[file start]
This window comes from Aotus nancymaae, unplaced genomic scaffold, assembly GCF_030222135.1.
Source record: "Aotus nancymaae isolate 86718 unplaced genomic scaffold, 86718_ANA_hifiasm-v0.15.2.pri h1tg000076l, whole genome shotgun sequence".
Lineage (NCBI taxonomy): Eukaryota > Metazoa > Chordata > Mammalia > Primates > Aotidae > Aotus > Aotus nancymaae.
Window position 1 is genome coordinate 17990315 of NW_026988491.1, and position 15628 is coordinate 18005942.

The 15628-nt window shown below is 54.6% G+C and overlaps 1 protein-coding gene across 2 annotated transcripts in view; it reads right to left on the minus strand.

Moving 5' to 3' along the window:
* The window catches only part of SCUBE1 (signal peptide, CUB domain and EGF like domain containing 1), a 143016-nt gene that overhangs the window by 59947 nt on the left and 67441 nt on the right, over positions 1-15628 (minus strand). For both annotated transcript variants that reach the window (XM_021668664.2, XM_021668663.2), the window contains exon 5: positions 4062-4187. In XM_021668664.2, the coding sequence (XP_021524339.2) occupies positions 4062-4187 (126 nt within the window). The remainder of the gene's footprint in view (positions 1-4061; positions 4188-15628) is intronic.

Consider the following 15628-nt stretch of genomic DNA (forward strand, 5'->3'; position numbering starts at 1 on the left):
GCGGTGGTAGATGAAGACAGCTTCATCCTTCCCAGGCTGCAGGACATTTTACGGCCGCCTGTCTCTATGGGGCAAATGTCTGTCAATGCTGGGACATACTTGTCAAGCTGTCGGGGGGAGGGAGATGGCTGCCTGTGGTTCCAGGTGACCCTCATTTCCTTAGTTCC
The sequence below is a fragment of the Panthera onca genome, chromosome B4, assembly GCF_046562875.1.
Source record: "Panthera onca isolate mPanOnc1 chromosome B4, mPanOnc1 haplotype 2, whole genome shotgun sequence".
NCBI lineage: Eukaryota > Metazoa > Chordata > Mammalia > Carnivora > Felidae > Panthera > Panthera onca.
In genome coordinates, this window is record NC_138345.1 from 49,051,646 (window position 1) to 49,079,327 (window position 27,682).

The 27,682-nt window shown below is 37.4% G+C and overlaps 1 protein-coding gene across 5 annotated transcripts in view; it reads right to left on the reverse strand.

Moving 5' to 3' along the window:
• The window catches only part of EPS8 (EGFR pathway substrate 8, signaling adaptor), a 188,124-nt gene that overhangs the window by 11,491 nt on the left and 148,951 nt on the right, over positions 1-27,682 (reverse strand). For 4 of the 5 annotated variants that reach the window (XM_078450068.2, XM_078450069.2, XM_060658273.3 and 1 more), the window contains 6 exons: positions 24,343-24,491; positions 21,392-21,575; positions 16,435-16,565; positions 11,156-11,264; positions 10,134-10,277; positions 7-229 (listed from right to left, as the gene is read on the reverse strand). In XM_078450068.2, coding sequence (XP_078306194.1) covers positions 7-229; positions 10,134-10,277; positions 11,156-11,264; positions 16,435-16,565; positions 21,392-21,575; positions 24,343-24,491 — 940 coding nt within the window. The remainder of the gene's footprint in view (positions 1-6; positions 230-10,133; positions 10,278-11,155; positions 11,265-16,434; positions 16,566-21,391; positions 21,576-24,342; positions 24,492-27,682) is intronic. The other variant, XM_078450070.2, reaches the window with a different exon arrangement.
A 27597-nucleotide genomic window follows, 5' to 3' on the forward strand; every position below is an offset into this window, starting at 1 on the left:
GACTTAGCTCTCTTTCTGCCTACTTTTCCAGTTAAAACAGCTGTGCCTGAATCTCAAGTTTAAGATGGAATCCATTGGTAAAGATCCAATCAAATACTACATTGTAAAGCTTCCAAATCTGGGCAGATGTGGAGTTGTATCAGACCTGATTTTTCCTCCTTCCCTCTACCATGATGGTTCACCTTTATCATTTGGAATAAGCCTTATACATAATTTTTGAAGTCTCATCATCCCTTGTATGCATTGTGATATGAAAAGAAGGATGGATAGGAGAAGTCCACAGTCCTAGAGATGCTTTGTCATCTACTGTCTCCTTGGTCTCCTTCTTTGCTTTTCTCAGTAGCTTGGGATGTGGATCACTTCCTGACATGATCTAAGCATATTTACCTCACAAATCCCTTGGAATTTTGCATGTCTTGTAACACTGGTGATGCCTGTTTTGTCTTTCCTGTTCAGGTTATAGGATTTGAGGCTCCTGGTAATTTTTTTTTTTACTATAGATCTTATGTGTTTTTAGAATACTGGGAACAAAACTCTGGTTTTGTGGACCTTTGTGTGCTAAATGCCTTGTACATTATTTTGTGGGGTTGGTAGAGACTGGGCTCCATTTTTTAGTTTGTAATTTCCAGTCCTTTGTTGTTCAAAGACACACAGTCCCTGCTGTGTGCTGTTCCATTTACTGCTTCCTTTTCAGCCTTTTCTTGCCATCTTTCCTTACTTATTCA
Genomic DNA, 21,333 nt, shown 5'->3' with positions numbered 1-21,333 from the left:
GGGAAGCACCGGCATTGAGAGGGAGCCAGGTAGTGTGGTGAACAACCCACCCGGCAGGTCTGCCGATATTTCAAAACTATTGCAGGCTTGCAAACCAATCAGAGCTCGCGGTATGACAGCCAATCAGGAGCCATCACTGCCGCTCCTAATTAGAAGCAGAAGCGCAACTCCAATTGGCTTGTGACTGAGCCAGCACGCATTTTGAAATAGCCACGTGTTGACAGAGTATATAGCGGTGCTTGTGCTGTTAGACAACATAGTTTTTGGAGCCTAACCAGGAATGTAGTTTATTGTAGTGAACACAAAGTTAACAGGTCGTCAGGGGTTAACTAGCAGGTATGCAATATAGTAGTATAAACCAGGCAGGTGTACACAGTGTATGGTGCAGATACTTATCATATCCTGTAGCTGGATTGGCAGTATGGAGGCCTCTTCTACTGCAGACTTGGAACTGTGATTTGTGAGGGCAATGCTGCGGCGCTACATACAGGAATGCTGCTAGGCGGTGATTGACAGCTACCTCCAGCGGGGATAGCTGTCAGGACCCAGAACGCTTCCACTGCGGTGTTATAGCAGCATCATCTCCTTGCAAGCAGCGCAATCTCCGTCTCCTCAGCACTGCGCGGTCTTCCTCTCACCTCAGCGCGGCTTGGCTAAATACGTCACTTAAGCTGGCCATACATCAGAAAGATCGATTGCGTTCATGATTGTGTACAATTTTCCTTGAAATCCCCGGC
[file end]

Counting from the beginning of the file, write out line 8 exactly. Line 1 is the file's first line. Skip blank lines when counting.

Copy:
Consider the following 15628-nt stretch of genomic DNA (forward strand, 5'->3'; position numbering starts at 1 on the left):